Blogging as Ink-Stained Amazon on the Bitch blogs, Jennifer Stuller took on Barbarella, Lois Lane, and Tura Satana with her blog Grrl on Film. With her new book, Ink-Stained Amazons and Cinematic Warriors: Superwomen in Modern Mythology, released a few days ago, you can find even more on kick-ass women in popular culture. Read on for my interview with Jennifer about her new book, the cyclical nature of representation in pop culture, the women behind the superwomen, and future plans.
Kira Nerusskaya, director of the documentary Fat Girls Float, needs your help to finish its production! Nerusskaya, a New York City native, travelled through several countries and interviewed dozens of people about size discrimination, fat acceptance, activism, and their identity. Check out the six-minute trailer after the jump...
Portland's annual women-centered arts fest Siren Nation is back, from November 5-8! This three-day festival is packed with women musicians, filmmakers, artists, and craftsters. Siren Nation's mission is to showcase and support women in the arts--and inspire other women to make their own. This year's festival promises to be as great as ever! The film lineup alone is awesome: four documentaries on four strong women, including Ahead of the Majority on Patsy Mink, the first Asian-American woman to run for president, and Ridin' and Rhymin' on cowgirl-cum-poet Georgie Sicking. As for music, check out this rundown of lineup, including Lovers and Tender Forever:
Northwesterners, get your tickets now! For non-Portlanders, it's worth it to check out the line-up for unknown artists you didn't know you were missing.
I wince whenever I hear a movie described as "not your average chick flick," because while I want it to mean "intriguing, character-driven film on what it means to be a contemporary woman that just might have mass appeal!", it usually means is "It's a chick flick. There's just more vulgarity and boobs so your boyfriend will buy a ticket." The latest contender is Women in Trouble, which debuted at SXSW this spring. Writer/director Sabastian Gutierrez describes his new film as a "a comedy about a serpentine day in the life of ten seemingly disparate women – including a porn star, a flight attendant, a businesswoman, a psychiatrist, a masseuse, a bartender and a pair of call girls."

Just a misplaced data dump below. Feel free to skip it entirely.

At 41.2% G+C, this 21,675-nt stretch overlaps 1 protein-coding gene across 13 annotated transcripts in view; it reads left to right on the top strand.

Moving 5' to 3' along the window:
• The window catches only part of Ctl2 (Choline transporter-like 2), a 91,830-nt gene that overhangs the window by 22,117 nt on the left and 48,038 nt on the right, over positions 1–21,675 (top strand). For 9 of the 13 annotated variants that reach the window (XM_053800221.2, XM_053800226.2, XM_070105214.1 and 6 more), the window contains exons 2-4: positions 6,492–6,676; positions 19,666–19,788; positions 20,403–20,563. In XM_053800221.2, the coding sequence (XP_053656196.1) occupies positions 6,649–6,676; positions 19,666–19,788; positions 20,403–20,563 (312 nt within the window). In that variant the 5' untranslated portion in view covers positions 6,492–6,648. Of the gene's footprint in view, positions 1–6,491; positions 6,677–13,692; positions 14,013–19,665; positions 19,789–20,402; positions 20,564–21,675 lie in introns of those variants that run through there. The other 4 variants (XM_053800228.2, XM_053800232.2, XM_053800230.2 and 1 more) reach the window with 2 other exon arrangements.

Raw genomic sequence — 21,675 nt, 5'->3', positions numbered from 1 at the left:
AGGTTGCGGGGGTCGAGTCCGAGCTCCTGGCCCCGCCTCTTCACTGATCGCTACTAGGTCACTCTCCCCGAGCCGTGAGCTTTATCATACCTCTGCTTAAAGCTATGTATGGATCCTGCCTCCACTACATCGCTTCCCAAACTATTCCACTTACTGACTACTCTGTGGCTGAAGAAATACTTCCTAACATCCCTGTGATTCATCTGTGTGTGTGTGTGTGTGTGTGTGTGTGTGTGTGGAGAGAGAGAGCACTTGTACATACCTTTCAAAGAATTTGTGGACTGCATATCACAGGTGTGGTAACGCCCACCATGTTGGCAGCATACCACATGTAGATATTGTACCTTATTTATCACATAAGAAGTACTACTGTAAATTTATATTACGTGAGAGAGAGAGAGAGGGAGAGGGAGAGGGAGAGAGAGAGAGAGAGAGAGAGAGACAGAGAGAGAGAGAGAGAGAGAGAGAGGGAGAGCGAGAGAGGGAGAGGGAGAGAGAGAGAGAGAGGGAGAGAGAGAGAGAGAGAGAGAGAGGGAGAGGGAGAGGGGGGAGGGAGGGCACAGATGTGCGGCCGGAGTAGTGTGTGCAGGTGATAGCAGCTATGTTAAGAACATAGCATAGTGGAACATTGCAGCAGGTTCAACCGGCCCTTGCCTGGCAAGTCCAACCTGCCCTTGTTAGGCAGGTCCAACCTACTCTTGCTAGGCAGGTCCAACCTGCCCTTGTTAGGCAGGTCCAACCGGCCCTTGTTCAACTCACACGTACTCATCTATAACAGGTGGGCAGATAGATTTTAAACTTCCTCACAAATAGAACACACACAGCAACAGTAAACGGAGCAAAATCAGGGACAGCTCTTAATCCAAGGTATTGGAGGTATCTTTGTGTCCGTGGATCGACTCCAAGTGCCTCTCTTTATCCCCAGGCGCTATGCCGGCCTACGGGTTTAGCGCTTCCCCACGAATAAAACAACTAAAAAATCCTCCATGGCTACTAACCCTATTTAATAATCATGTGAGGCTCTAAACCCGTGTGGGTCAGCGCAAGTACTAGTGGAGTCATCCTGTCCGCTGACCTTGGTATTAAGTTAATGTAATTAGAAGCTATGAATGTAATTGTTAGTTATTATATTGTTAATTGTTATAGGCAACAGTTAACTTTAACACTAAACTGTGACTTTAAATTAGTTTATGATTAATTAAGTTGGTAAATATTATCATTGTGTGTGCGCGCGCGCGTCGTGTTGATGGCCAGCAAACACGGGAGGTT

Wow! There were a lot of skinny white women in lingerie and tight clothes in that trailer! But I also saw a female-centric film (although it's written by a dude, although that dude has collaborated with Almódovar, although Almódovar recently...I DIGRESS!) and a plot revolving around more than relationship woes (wonder how they'll handle that unplanned pregnancy....). Plus that 13-year old seems pretty awesome. It's obvious this movie isn't your average "Lonely successful career girl doesn't even know she's falling in love--and it's the best thing to ever happen to her!" That being said, I do suspect there is some female bonding and heart-to-hearts (to say nothing of Josh Brolin and Jospeh Gordon-Levitt's presence for chrissake!) But you guys, this is NOT A CHICK FLICK. Take their word for it....
I met her in the backyard. She was soaking up the sun, wishing it would never set. She greeted me with excitement, her energy radiating. When she spoke I could sense she was a strong woman that had worked hard for what she had. I quickly learned that she was a Portland-based writer & director...
"Today's Made Us Think comment comes from "Elly," who writes in response to Missy Schwartz's interview with Jane Campion,
I suspect a large reason there are so few well-known female filmmakers may be that so many female writers, directors etc. are too focused on the lack of "just for women" entertainment, and so tend to turn out stuff with distinct agendas for distinct female audiences — i.e. the 'empowerment' Campion spoke of — instead of just focusing on making a good product. I see it all the time in books – I rarely read sci-fi or fantasy by female authors, because the story is usually just there as a weak afterthought to help move the rant along, the real point of the book being to obsess over what patriarchal pigs men can be. Case in point: Margaret Atwood.
That's one theory, and it certainly got us thinking. What about you?"
As to be expected, responses in the comments section ranged from ignorant to sound:
While I'm personally in no way rattled by the acquisition/merger, I do think that it provides some opportunities to discuss gender, entertainment and marketing.